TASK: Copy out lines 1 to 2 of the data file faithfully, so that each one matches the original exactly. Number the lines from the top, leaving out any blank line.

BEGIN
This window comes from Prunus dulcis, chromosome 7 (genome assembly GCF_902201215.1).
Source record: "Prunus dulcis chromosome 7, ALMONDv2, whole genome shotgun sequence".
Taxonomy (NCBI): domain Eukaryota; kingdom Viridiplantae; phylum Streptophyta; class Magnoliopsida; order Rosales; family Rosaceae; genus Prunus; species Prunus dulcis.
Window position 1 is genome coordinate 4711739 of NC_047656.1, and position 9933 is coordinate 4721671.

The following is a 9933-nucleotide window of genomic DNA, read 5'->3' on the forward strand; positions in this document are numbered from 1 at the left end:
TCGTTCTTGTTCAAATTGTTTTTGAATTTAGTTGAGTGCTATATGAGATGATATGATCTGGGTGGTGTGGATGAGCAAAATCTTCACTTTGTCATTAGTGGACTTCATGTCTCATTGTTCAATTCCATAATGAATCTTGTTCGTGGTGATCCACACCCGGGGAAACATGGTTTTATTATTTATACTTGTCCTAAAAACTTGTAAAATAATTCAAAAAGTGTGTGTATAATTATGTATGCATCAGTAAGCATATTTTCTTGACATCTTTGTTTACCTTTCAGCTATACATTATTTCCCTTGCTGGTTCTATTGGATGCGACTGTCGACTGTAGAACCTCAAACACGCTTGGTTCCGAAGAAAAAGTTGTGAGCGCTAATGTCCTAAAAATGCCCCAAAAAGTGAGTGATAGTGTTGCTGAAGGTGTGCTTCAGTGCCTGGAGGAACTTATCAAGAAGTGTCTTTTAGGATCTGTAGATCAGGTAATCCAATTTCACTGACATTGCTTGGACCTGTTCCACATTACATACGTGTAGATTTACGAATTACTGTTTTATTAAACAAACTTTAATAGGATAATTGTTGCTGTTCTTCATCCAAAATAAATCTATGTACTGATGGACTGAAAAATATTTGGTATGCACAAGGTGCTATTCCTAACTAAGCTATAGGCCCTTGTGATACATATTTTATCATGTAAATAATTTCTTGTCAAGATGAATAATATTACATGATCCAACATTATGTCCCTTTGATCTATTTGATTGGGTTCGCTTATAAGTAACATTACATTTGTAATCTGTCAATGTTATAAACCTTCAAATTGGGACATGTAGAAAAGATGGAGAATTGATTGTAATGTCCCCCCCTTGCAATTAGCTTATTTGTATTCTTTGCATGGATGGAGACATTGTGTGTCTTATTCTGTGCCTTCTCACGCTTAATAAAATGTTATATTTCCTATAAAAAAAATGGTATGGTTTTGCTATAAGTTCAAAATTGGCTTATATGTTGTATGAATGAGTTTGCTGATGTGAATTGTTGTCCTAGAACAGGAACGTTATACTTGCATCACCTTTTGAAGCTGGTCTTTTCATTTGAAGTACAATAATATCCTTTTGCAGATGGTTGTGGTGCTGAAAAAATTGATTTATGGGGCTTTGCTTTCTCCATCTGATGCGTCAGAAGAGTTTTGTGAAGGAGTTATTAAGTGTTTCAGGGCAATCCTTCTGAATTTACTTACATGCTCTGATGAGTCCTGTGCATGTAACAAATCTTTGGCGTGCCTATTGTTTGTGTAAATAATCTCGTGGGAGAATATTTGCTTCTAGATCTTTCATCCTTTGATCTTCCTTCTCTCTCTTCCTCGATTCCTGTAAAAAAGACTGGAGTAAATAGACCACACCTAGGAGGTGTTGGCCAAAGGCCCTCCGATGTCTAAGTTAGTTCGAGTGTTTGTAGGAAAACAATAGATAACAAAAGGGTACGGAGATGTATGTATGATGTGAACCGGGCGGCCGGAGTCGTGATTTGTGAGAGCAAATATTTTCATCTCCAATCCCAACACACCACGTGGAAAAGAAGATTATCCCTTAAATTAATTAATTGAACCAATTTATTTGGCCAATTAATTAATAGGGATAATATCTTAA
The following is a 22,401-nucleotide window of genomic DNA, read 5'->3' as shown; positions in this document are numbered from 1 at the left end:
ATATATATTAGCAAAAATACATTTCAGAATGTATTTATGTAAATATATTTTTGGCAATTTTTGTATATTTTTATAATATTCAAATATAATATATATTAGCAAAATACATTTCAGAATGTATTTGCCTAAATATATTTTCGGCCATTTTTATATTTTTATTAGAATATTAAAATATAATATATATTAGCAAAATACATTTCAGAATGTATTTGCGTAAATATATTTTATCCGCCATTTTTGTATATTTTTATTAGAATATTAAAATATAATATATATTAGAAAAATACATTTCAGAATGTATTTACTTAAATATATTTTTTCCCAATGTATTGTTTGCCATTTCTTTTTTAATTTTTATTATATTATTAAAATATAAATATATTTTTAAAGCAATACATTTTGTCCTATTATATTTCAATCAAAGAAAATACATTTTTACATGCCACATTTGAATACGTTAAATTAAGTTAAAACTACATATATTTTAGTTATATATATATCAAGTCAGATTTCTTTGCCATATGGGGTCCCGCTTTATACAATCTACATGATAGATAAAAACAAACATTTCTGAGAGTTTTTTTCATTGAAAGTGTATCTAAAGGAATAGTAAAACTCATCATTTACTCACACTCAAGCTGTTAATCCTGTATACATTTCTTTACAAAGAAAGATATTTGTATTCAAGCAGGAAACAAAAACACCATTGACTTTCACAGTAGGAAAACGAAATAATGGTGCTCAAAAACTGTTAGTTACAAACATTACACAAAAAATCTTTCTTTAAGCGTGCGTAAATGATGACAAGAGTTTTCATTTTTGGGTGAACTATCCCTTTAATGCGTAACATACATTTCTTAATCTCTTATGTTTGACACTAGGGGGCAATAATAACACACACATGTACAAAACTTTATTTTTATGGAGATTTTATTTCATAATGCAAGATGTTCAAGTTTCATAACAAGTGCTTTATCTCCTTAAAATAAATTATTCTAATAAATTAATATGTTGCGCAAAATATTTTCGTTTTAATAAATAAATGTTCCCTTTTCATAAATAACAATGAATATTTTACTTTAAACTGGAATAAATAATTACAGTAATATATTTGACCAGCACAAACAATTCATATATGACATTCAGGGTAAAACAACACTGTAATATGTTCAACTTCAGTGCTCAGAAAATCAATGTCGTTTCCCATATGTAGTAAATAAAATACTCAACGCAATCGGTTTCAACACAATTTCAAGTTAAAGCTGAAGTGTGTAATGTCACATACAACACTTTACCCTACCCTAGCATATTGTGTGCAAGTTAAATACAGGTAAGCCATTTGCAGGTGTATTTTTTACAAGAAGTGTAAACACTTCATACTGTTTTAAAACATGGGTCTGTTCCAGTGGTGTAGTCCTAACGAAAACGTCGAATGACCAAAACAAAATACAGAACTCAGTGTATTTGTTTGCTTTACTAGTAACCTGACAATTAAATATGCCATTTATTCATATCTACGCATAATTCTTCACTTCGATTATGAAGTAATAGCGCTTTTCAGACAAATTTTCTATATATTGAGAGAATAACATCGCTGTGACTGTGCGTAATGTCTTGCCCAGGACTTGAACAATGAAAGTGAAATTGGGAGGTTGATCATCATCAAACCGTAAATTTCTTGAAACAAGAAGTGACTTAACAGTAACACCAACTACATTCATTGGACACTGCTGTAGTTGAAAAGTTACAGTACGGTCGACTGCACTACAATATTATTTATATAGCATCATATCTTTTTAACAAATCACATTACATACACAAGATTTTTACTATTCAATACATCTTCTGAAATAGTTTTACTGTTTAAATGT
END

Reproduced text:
This window comes from Prunus dulcis, chromosome 7 (genome assembly GCF_902201215.1).
Source record: "Prunus dulcis chromosome 7, ALMONDv2, whole genome shotgun sequence".